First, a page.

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Thursday, July 11, 2013

Tails of Summer

Giant Swallowtail, Papilio cresphontes

Flower blooms in summer are often visited by large, colorful butterflies in the swallowtail family. These insects are so named because of the tails on their hindwings that resemble the forked tails often found on birds in the swallow family.  They are even more unique when in the caterpillar stage, because they possess a hidden structure behind their heads called an ‘osmeterium’, a fork-shaped organ that is exposed when under threat (or forced out with a gentle squeeze) and can emit a smelly and bad-tasting secretion.  As such, swallowtails are distasteful to many predators in both the caterpillar and adult butterfly forms.

The smallest and darkest swallowtail you will see this time of year is the Pipevine Swallowtail (Battus philenor).  Its upperside has blackish-brown forewings and hindwings that have an iridescent metallic blue sheen.  The undersides of their hindwings have bright orange dots surrounded by black and blue, with subtle white markings.  The Pipevine Swallowtail caterpillars, which are reddish-brown with rows of fleshy red tubercles rising up from their backs, normally feed in small groups on plants in the pipevine family.  It is these plants that give the insect their poisonous quality.
Pipevine Swallowtail caterpillar
Pipevine Swallowtail chrysalis
Pipevine Swallowtail, Battus philenor

One of our bigger and brighter swallowtails is the Two-tailed Swallowtail (Papilio multicaudata). Growing to over 5 inches wide, their distinctive yellow wings have black tiger-like striping, with a row of bright blue spots along the trailing edge on both sides of the hindwings.  Each hindwing also has two primary black tails, giving this insect its common name.  The Two-tailed Swallowtail caterpillars are carrot-orange with a pair of pale yellow eyespots on top of the head and a pale yellow band behind the head, making them resemble a small snake.  In our area, these caterpillars feed on the leaves of the wafer ash or hop tree.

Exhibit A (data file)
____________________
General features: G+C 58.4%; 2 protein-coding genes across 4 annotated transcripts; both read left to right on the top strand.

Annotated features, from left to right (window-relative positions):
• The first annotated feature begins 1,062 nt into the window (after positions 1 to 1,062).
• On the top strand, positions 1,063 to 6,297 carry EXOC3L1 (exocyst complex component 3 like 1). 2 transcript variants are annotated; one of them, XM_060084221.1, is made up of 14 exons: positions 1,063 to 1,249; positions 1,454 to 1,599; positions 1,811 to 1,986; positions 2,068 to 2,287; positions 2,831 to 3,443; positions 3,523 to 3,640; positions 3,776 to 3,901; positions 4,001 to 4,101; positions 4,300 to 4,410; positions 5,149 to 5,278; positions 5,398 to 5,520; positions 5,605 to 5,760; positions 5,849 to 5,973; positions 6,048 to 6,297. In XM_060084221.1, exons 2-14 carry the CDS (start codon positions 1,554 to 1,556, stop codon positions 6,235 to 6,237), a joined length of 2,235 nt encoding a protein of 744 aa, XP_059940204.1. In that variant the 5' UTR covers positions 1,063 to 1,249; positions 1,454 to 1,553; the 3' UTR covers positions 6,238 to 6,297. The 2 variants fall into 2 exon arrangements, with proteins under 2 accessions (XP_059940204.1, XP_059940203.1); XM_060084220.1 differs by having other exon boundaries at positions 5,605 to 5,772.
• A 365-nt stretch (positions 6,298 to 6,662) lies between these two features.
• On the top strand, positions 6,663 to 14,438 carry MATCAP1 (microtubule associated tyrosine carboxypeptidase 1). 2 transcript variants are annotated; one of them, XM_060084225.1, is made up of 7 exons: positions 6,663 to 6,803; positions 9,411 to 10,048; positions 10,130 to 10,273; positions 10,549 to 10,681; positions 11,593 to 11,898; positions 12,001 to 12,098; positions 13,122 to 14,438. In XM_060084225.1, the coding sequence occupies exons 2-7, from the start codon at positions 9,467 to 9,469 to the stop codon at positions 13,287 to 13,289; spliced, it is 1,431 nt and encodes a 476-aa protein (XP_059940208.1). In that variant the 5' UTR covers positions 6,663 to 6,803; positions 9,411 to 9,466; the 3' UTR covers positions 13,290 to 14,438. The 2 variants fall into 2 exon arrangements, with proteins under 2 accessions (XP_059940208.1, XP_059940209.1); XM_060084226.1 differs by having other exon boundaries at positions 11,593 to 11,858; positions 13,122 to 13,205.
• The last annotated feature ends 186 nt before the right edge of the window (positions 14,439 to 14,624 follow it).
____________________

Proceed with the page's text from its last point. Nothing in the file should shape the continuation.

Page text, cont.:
Two-tailed Swallowtail, Papilio multicaudata
Our largest butterfly is also a swallowtail, is aptly named the Giant Swallowtail (Papilio cresphontes), and can often have a wingspan of over 6 inches.  Their wings are dark brown to black with yellow bands and a yellow spot in the center of each tail on the hindwings.  Their young caterpillars look like bird droppings, which are effective at deterring predators.  Giant Swallowtails have distinctive flight patterns, with the females tending to beat their wings slowly but move quickly over long distances, and the males having a more rapid, jerky flight due to their slightly smaller wings.

Giant Swallowtail, Papilio cresphontes
At times you may find an adult swallowtail butterfly missing some or all of its tails.  While the true purpose of the tail-like extension on the hindwings of these butterflies is unknown, it is often believed that they trick predatory birds into biting off this expendable part of their wing, giving the swallowtail a chance to fly yet another day!